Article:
Income Tax Breaks in the Bailout Bill

Lost in all the hubbub about the $700B bailout bill was a series of income tax breaks for individuals. While a number of these won’t have any impact on the majority of Americans, they’re still worth knowing about just in case…

  1. An AMT fix. The alternative minimum tax (AMT) is the bane of the upper middle class tax filer’s existence. Without an annual patch, and every-increasing fraction of Americans would get snagged. The bailout included just such a fix for tax year 2008.
  2. Mortgage debt forgiveness. Congress recently passed a law saying that if you sell your home for less than you owe, restructure your mortgage, or get foreclosed on, the cancelled mortgage debt won’t count as income through 2009. This has now been extended to 2012.
  3. A break on education. You can now deduct up to $4k in school tuition if your AGI is $80k or less for single filers ($160k or less for joint filers).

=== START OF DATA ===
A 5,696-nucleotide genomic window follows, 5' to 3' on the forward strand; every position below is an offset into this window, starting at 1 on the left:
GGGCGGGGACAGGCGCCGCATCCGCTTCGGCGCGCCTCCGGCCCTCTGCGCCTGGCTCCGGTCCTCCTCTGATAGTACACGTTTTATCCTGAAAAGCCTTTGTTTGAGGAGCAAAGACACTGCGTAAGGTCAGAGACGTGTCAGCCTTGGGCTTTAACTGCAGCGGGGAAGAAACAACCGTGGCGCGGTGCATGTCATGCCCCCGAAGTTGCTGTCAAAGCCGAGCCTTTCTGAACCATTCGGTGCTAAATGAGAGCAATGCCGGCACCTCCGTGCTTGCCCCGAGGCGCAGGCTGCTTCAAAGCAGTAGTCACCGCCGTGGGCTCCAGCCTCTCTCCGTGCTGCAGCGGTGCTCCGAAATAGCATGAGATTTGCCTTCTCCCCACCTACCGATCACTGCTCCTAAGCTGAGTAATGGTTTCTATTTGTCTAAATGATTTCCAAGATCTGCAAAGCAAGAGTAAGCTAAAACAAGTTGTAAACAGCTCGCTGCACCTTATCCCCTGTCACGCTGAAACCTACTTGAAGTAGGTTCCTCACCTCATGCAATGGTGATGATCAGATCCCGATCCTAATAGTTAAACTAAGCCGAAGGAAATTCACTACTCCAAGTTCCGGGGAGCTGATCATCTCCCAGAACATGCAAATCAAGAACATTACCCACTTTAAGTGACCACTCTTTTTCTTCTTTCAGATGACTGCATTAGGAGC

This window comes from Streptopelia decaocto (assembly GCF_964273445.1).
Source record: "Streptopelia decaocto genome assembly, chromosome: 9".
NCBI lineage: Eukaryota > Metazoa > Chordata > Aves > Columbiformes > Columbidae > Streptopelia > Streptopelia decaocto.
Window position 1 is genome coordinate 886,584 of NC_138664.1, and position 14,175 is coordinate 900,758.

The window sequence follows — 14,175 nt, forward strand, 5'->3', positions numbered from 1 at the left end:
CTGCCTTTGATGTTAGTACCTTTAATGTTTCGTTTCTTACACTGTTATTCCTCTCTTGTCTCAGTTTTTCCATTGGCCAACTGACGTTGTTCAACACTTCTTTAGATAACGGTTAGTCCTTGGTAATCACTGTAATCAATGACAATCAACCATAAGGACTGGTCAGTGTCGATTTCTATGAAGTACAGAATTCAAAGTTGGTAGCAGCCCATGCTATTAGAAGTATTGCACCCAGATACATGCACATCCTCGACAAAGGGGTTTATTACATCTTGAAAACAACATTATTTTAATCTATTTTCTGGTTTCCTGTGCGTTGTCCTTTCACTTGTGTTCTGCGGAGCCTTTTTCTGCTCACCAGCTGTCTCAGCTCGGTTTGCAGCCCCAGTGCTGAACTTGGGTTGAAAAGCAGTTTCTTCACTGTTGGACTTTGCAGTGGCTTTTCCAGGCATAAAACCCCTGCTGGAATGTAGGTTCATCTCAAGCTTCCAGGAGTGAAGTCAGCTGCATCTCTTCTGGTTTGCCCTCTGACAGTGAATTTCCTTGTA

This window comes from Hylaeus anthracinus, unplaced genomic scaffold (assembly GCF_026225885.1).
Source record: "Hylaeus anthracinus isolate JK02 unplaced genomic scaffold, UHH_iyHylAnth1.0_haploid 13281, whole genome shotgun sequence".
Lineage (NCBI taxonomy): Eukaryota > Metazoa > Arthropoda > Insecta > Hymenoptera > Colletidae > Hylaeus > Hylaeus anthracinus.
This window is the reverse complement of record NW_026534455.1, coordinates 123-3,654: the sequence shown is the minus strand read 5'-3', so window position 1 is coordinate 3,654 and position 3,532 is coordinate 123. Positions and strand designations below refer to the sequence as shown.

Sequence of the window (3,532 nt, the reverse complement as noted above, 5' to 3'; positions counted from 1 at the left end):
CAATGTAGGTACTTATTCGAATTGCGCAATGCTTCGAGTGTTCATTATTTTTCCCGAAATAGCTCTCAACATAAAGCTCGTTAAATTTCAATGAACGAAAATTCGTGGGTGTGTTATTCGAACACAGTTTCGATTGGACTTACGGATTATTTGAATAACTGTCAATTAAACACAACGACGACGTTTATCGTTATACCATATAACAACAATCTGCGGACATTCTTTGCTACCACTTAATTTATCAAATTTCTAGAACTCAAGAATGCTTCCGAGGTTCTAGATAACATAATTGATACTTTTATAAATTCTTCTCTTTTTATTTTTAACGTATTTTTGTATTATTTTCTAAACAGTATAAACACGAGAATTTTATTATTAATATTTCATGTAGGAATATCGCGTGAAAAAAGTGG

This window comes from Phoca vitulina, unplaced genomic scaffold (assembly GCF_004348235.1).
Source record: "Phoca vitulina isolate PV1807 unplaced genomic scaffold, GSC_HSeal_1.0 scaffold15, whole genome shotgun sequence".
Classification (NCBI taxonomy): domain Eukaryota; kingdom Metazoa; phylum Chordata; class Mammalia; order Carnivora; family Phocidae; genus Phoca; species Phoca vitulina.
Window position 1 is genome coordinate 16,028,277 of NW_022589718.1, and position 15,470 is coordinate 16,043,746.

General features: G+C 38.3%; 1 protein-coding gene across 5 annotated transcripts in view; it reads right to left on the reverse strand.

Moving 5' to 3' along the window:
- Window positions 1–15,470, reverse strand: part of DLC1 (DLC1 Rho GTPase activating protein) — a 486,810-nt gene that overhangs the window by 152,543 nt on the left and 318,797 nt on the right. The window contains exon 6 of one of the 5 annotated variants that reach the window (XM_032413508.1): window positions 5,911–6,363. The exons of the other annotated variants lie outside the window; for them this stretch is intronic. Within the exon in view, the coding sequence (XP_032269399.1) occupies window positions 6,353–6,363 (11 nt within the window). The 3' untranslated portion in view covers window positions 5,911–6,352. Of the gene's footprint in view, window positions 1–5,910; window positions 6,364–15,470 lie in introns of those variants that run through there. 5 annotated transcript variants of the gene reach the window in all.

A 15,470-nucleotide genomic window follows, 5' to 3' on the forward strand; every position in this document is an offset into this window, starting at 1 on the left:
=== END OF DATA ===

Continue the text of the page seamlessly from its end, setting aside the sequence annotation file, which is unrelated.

4. A sales tax deduction. The option to deduct stat and local sales tax instead of state income tax was extended.
  5. Tax-free donations. If you’re at least 70-1/2 years old, you can withdraw up to $100k from an IRA and give it to a charity tax-free.
  6. Energy tax credits. In 2009, you can get a credit of up to $500 for energy-efficient home improvements such as adding insulation or replacing windows.

Source: Money Magazine

5 Responses to “Income Tax Breaks in the Bailout Bill”

  1. Anonymous

    Good tips!
    is the $4k education a deduction or a tax credit?
    if it’s a deduction, you save almost $1000 in taxes (i’m in the 25% bracket), but if it’s a tax credit, that would be awesome…..(which I doubt it is)

    my understanding is, you can either take this or the learned/hope credit, correct? but not both.

Leave a Reply